In turn, in order to heal our pasts, we have to learn how to be present with the sometimes strong and difficult emotions that arise within any given moment. And being present with such feelings means being able to allow them healthy expression. Such inner work is rarely easy. If you have suffered greatly in the past, or even if your relatives and ancestors have suffered, you are likely carrying vestiges of trauma and self-limiting belief structures within your psyche. We all suffer the sins of the fathers (and mothers) to some degree. The consciousness structures of the ancestors linger, even when their bodies have long turned to dust. A significant portion of this book (Power and Presence) is about how to heal those personal and ancestral pasts.
Therefore, accessing the “power” inherent within the moment of agency is not simply a matter of being silently present. There is almost certainly background work to be done in order for that moment to be clear of distortion by the past and its pain. Past experiences may imprint self-limiting narratives and beliefs within your psyche that can distort the moment of agency. And to know what those stories and beliefs are, we have to do the inner work. We have to come to know ourselves deeply.
This grounding is the foundation of the Authentic Self, where we get to sing our true song, a song that is not distorted by the past, by the stories and beliefs about ourselves and the world with which we have become identified. Yet we must be aware enough to notice when we are living someone else’s story.
Let’s be clear. We all have these stories, even when we live from the Authentic Self. It’s hard to imagine any life that does not have some kind of narrative attached to it. Yet when we embody the Authentic Self, we develop the capacity to see clearly our story-tellers, and to master our stories – even as they try to master us. We must learn to become the agents within a new story of our own choosing, one more aligned with our Authentic Self.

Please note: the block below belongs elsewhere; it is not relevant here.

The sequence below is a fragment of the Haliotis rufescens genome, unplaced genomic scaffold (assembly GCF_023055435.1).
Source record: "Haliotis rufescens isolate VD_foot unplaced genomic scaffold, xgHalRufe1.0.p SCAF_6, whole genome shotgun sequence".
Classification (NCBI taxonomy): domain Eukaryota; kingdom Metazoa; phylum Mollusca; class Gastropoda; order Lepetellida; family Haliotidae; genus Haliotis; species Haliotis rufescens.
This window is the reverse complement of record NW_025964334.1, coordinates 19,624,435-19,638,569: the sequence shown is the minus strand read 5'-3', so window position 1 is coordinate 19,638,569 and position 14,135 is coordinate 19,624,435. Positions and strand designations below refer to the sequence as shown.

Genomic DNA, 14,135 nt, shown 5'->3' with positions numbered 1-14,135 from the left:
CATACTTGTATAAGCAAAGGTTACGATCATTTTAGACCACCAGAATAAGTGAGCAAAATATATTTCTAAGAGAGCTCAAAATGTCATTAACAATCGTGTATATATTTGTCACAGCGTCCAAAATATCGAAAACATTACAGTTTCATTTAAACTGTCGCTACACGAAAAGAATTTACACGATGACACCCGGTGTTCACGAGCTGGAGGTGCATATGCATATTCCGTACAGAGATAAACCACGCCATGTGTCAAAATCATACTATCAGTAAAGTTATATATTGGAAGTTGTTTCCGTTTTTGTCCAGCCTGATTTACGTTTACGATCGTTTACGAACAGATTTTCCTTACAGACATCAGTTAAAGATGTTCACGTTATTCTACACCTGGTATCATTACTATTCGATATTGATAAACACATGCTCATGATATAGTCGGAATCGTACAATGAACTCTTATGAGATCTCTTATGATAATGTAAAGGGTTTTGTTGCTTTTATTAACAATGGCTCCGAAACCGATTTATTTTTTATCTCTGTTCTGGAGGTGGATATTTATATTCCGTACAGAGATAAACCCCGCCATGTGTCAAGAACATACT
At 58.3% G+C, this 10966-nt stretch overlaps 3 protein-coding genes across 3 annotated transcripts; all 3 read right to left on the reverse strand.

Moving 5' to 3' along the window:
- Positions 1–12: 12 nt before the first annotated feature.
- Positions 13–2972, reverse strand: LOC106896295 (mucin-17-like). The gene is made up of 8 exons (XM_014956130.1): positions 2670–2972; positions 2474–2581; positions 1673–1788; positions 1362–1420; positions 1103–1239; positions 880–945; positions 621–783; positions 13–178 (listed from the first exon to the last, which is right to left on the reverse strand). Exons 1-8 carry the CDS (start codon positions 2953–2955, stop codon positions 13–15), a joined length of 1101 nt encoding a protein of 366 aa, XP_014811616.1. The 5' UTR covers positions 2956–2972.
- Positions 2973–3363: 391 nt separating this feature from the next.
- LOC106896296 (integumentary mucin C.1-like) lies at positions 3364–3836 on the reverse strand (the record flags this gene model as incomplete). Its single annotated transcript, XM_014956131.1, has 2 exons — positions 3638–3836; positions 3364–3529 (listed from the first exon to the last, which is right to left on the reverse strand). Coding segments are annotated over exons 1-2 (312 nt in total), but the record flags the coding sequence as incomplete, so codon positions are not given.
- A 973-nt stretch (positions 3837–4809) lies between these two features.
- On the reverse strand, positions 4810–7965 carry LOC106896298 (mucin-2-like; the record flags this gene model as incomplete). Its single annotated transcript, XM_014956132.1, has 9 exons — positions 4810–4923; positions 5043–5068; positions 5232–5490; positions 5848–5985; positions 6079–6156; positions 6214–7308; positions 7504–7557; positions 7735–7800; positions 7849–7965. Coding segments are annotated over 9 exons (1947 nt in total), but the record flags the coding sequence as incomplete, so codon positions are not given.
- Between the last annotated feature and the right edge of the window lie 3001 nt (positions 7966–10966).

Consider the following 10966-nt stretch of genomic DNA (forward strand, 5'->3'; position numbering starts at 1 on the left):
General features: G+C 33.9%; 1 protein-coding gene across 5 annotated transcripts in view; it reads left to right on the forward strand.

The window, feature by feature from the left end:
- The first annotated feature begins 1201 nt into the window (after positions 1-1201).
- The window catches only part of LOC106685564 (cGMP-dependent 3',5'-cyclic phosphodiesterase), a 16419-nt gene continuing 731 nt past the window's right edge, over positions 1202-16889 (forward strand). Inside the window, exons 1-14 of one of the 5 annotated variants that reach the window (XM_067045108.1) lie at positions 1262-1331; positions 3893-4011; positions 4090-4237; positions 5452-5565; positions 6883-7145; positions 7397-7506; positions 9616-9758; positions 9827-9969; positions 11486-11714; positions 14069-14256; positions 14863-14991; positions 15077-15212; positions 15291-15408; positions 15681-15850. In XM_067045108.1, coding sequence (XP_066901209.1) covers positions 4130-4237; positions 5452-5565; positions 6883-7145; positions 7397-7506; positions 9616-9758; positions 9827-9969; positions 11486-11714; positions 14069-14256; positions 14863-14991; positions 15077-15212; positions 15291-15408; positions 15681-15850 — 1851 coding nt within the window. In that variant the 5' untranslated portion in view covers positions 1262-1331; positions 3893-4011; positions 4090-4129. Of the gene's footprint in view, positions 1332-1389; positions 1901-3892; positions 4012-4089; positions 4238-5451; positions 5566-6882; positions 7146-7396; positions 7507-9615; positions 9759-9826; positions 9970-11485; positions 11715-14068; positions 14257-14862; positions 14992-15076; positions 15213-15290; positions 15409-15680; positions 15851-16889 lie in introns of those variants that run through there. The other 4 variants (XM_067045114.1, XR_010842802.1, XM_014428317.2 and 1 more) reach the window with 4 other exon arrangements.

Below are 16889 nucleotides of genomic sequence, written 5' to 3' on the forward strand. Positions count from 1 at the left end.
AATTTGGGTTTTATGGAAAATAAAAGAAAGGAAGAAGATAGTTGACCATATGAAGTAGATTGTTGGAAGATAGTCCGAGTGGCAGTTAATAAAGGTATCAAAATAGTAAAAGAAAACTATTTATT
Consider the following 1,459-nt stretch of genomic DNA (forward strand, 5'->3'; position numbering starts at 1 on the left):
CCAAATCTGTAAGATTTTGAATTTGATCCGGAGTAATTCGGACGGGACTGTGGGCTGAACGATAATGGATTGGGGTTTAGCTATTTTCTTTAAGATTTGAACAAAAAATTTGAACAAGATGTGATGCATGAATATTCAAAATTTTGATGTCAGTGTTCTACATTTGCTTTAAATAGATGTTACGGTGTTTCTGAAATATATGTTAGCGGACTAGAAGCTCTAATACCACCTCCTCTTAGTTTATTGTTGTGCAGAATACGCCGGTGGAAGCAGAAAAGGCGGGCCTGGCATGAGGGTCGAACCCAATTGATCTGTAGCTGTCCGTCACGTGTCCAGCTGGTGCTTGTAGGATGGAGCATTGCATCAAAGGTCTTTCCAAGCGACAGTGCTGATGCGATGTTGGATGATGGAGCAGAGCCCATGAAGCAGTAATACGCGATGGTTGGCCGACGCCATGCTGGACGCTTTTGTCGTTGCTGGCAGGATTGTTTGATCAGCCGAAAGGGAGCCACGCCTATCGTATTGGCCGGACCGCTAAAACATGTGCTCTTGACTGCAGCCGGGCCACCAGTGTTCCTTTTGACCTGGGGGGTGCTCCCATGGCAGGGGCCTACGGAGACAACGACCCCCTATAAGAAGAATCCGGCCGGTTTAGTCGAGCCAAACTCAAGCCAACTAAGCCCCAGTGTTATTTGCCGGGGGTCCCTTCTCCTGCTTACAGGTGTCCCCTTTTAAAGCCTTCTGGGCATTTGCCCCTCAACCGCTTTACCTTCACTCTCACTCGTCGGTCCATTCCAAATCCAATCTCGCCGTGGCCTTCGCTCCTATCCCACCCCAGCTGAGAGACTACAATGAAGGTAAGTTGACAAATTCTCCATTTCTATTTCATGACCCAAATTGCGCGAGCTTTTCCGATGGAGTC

If we do not develop this capacity for being present, for accessing the moment of agency, then we are all too easily manipulated by others and their agendas for power and control.
This self-mastery follows only after the agendas within our mind, our psyche, have been aired and witnessed.
Finally, there is a third source of distortion which threatens our access to the moment of agency. That is, the consciousness fields within which all our minds are embedded. This is a realm little understood in our modern societies. We have tended to equate the notion of the extended mind with the superstition of bygone eras. Yet the truth remains that our minds are not self-contained, that the boundaries of mind are more permeable than commonly recognised by today’s mainstream science.
These consciousness fields are replete with their own messages and agendas, and they can potentially impact and distort our intuitions. Yet for my purposes here, this realm of knowledge is not so important. Such fields of intention lose their power over us once we have healed our own pain, and owned the agendas within our mind.
Mastering the moment of agency is key to self-empowerment. Without such mastery no amount of assertiveness training or social activism is going to heal “the people” and restore our true power. You cannot fire a cannon out of a canoe.
First, heal thyself.
This web article includes extracts from Marcus T Anthony’s latest book, Power and Presence: Reclaiming Your Authentic Self in a Digitized World.